If I were to build an Ancestor Shrine to you, I would start with only one photograph. You would have to be very young. Long before you had the blue Ford pick-up truck that belched sand pellets from its tires as you drove hard on the dirt roads around our house. I asked Aunt Tildy what your favorite food was: carrot cake.
If I were to build an Ancestor Shrine to forgive you, I would buy you a piece of carrot cake from Helen Bernhard’s Bakery on 16th Street. They are still so busy that customers stand in line with tapered tickets in hand. I’d have to wait in line. I’d have to wait for you again.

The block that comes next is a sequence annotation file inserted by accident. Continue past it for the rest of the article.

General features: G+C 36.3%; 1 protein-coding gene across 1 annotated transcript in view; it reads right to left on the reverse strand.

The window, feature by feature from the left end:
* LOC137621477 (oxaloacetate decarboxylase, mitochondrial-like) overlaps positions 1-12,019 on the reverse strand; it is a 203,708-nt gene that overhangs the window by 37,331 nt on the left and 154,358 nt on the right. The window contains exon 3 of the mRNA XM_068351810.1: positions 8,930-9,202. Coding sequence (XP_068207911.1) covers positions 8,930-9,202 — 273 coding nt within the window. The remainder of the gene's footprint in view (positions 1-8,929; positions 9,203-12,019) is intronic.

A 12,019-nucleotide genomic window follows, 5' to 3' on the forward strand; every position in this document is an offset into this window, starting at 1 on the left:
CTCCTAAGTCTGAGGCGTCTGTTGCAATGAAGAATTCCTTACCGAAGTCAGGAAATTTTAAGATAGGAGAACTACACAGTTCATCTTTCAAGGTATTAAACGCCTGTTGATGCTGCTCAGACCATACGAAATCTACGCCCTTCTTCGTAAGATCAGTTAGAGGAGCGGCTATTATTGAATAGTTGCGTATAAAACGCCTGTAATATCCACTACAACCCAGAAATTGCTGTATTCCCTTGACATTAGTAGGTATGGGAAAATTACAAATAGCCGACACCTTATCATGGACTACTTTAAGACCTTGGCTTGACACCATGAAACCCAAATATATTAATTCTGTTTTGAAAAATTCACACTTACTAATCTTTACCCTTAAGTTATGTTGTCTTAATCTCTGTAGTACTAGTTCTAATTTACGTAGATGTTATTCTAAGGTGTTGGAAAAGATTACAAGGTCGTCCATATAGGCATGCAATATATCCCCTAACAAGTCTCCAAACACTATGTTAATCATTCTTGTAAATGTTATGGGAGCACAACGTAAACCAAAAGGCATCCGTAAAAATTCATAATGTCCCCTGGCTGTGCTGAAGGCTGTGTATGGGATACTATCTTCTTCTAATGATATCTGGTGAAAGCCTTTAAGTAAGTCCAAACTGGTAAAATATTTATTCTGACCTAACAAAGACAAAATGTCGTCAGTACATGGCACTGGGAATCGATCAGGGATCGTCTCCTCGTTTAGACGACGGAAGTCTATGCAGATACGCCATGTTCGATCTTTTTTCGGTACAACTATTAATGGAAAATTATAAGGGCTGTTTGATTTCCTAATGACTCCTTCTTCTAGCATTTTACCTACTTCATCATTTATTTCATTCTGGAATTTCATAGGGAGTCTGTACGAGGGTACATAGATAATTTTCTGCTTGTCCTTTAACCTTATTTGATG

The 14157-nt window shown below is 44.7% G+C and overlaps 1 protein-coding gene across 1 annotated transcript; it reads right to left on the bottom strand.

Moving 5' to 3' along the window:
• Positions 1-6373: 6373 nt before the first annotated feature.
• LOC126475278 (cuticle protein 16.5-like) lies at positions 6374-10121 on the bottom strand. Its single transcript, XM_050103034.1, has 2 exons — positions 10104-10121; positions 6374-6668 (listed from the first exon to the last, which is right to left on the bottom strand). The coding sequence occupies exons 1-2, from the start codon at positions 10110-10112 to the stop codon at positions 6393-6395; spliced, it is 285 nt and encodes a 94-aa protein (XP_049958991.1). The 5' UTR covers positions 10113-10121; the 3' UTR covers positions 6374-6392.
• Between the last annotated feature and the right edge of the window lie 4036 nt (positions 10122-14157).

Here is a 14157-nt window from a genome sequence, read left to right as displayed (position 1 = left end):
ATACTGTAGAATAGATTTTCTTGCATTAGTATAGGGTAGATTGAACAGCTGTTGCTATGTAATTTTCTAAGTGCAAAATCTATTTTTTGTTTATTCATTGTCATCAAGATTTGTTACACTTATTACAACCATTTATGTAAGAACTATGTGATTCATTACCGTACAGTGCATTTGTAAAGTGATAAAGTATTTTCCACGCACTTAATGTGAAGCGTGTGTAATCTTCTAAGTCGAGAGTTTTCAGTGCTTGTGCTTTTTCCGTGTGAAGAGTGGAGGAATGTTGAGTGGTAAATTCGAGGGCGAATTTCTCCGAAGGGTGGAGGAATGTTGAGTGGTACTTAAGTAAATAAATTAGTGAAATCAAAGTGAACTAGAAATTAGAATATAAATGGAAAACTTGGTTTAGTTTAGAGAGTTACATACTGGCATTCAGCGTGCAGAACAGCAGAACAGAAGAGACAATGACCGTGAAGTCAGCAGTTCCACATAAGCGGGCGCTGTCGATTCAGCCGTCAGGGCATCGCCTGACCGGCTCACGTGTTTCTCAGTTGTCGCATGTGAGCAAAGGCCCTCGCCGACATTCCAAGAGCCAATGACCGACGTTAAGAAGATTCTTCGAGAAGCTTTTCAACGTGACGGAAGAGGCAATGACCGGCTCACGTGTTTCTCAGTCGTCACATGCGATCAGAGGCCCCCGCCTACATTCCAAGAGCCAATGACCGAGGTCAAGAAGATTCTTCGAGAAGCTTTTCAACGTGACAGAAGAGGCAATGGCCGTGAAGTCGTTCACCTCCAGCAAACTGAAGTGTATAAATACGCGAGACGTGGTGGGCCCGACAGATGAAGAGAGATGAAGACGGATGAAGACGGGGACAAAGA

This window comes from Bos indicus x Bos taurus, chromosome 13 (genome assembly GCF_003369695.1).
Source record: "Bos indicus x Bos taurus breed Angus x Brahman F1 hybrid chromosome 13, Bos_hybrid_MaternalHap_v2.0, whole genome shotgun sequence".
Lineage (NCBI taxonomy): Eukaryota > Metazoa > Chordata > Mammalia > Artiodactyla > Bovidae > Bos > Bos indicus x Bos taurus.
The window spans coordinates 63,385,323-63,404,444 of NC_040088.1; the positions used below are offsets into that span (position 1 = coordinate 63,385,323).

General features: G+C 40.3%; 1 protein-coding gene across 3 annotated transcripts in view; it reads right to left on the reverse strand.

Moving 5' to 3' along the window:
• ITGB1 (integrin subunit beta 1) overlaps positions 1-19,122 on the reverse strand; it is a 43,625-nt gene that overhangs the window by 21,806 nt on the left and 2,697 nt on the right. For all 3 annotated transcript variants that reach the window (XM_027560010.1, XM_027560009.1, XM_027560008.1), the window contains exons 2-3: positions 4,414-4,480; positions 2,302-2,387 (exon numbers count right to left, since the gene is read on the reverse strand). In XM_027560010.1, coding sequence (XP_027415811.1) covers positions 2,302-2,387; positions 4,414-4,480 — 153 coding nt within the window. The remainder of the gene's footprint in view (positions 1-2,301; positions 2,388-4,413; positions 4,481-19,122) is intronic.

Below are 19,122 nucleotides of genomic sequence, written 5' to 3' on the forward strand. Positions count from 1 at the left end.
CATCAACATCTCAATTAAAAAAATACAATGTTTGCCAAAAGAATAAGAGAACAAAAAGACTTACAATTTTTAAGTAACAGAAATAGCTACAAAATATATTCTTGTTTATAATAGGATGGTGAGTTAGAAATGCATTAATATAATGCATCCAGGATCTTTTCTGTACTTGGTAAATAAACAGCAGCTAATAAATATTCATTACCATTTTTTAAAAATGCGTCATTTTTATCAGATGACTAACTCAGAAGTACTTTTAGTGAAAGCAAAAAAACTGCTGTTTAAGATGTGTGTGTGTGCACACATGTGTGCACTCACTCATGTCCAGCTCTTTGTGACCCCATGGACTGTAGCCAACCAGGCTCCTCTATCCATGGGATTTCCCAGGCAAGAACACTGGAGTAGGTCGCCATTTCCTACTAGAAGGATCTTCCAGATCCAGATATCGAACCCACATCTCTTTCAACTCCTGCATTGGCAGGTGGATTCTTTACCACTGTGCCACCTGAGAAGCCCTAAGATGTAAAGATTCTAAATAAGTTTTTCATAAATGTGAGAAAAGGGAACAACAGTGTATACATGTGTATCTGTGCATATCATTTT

I would leave the cake offering, still held in its white wax paper, on the shrine. I would leave the cake offering in front of your young portrait that I keep covered with an opalescent scarf so I can choose when to see you. Then I guess I would have to open you up.
If I were to build an Ancestor Shrine, I would open you up. I would close my eyes, breathe deep, feel the red dirt beneath me, spread my arms wide open, and pray for us both: “May you be happy, joyous, and free”. “May I be happy joyous, and free.”
If I did this long enough, I could learn to bake carrot cake.